Galaxy mergers trigger black hole growth

by | May 21, 2020 | Daily Space, Galaxies, Supermassive Black Holes | 0 comments

Galaxy mergers trigger black hole growth
IMAGE: Pan-STARRS images of NGC 4088, NGC 0520, NGC 5218, NGC 4922 NED02, illustrating the different features used to classify galaxy mergers. CREDIT: A. Petric/B. Bays

Last summer, undergraduate Rebecca Minsley traveled to the University of Hawaii at Manoa’s Institute for Astrophysics to take part in a summer Research Experience for Undergraduates program. Commonly just called an REU, these internships are a right of passage for the majority of future researchers. I was an REU student at Kitt Peak’s National Radio Astronomy Observatory, and I have had my own summer students on related programs when I was at Harvard many years ago. 

Normally, students do their best on a 10-week project, and the expectation is that some small science will be completed that might lead to a publication or a software release. Well, for Rebecca Minsley, the science she worked on was less of an incremental improvement in understanding and more of a revolution in understanding. Her work, under mentor Dr. Andreea Petric, looked at myriad images of merging galaxies and sought to understand how supermassive black holes grow by looking at the gas dynamics. According to the press release, “Minsley studied the shapes of 630 galaxies using images from the Pan-STARRS survey. She classified the galaxies into mergers, early mergers, and non-mergers. And then compared the shapes to the light output of the same galaxies at longer mid-infrared wavelengths, where she could study the properties of the interstellar medium.”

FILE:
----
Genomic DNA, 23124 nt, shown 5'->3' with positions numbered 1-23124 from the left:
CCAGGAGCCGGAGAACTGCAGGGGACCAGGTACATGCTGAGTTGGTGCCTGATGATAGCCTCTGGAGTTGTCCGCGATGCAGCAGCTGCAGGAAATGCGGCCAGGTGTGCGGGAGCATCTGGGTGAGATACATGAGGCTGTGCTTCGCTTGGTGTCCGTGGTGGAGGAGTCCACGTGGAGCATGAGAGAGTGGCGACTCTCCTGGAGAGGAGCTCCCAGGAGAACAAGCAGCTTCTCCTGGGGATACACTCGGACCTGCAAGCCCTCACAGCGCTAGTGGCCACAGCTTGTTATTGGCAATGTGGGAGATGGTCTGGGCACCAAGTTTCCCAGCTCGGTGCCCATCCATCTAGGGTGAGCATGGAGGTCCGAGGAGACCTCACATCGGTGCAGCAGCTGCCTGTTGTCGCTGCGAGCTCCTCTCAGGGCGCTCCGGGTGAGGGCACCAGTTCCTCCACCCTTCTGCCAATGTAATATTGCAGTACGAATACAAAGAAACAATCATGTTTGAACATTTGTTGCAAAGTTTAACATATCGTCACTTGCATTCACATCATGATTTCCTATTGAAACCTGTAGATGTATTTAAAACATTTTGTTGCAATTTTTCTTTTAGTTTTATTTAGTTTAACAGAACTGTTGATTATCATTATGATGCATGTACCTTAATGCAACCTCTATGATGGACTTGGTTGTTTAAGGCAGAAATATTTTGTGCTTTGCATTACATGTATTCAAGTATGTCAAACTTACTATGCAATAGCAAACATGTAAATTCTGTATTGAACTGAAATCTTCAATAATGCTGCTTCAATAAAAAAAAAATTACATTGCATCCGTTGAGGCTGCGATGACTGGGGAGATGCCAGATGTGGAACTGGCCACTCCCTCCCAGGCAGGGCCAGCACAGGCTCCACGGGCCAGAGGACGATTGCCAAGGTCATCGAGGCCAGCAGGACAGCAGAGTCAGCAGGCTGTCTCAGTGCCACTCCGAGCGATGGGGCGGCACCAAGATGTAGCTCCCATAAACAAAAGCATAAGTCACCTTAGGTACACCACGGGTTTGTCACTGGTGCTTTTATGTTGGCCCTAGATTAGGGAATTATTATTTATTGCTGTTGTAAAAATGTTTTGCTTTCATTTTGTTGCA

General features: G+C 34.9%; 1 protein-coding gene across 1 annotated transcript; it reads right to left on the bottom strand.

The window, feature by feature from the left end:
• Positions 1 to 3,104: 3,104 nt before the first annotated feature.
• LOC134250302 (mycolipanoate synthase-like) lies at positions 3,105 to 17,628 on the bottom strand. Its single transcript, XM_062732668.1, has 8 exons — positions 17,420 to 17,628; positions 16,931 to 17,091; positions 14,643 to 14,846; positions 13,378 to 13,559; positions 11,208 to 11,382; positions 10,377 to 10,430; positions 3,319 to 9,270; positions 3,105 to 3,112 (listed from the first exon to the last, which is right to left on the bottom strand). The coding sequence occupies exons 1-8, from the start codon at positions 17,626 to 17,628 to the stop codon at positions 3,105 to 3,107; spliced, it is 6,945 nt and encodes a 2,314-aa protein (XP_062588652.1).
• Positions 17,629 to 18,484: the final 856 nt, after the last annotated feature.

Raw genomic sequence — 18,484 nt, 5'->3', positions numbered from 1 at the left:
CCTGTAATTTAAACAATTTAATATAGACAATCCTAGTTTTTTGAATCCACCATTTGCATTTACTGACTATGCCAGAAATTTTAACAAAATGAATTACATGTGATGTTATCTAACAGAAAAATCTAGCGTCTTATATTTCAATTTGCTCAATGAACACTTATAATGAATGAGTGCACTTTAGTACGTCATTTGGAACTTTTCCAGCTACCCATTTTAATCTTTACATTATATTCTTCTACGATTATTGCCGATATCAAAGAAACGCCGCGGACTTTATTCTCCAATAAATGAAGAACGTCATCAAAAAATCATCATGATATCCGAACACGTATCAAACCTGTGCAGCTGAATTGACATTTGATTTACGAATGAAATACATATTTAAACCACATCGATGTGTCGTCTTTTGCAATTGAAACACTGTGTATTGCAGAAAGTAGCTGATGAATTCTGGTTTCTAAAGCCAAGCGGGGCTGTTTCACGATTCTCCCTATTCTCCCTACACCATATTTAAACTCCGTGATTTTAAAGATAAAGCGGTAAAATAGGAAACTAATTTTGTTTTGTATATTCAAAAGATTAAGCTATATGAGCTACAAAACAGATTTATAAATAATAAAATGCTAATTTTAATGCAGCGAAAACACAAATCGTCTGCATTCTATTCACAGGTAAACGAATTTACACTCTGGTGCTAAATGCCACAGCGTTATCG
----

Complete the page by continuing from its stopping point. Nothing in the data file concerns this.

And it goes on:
The result? They found that galaxy merger shocks heat gas in galaxies, and this heating prevents the formation of stars, allowing the gas to flow into the supermassive black hole, triggering black hole growth in step with the galaxies growing through the merger. This is the first step in developing the clean solution that astronomers have been looking for, but it is a first step that requires finding someone with 10 weeks to analyze 630 images, someone who was careful, smart, and cheaper than a Ph.D. This student fit the bill, and I can’t wait to see what she does in the future. 

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